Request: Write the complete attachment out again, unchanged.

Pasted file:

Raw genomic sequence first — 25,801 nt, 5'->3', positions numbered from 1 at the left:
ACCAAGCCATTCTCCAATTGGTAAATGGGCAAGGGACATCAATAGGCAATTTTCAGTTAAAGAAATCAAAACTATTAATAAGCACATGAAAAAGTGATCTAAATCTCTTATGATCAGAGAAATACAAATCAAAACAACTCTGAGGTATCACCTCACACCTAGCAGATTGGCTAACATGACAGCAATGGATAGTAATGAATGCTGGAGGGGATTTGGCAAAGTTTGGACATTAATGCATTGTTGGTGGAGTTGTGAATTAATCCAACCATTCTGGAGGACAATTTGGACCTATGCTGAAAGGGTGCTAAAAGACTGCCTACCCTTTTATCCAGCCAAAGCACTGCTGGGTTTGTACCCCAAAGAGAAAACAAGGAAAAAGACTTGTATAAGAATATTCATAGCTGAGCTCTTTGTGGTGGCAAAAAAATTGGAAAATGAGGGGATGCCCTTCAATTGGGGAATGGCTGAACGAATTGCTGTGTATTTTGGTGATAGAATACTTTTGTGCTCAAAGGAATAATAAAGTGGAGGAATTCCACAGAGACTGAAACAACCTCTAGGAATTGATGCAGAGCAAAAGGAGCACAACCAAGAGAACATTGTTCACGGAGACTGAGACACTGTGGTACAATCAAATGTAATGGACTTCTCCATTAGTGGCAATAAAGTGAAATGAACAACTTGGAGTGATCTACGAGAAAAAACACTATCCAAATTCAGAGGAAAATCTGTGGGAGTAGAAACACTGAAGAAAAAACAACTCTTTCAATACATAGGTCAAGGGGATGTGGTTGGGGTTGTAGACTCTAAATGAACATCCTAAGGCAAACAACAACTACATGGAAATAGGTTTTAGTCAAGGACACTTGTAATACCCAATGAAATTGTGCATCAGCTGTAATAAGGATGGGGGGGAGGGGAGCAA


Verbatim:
Raw genomic sequence first — 25,801 nt, 5'->3', positions numbered from 1 at the left:
ACCAAGCCATTCTCCAATTGGTAAATGGGCAAGGGACATCAATAGGCAATTTTCAGTTAAAGAAATCAAAACTATTAATAAGCACATGAAAAAGTGATCTAAATCTCTTATGATCAGAGAAATACAAATCAAAACAACTCTGAGGTATCACCTCACACCTAGCAGATTGGCTAACATGACAGCAATGGATAGTAATGAATGCTGGAGGGGATTTGGCAAAGTTTGGACATTAATGCATTGTTGGTGGAGTTGTGAATTAATCCAACCATTCTGGAGGACAATTTGGACCTATGCTGAAAGGGTGCTAAAAGACTGCCTACCCTTTTATCCAGCCAAAGCACTGCTGGGTTTGTACCCCAAAGAGAAAACAAGGAAAAAGACTTGTATAAGAATATTCATAGCTGAGCTCTTTGTGGTGGCAAAAAAATTGGAAAATGAGGGGATGCCCTTCAATTGGGGAATGGCTGAACGAATTGCTGTGTATTTTGGTGATAGAATACTTTTGTGCTCAAAGGAATAATAAAGTGGAGGAATTCCACAGAGACTGAAACAACCTCTAGGAATTGATGCAGAGCAAAAGGAGCACAACCAAGAGAACATTGTTCACGGAGACTGAGACACTGTGGTACAATCAAATGTAATGGACTTCTCCATTAGTGGCAATAAAGTGAAATGAACAACTTGGAGTGATCTACGAGAAAAAACACTATCCAAATTCAGAGGAAAATCTGTGGGAGTAGAAACACTGAAGAAAAAACAACTCTTTCAATACATAGGTCAAGGGGATGTGGTTGGGGTTGTAGACTCTAAATGAACATCCTAAGGCAAACAACAACTACATGGAAATAGGTTTTAGTCAAGGACACTTGTAATACCCAATGAAATTGTGCATCAGCTGTAATAAGGATGGGGGGGAGGGGAGCAA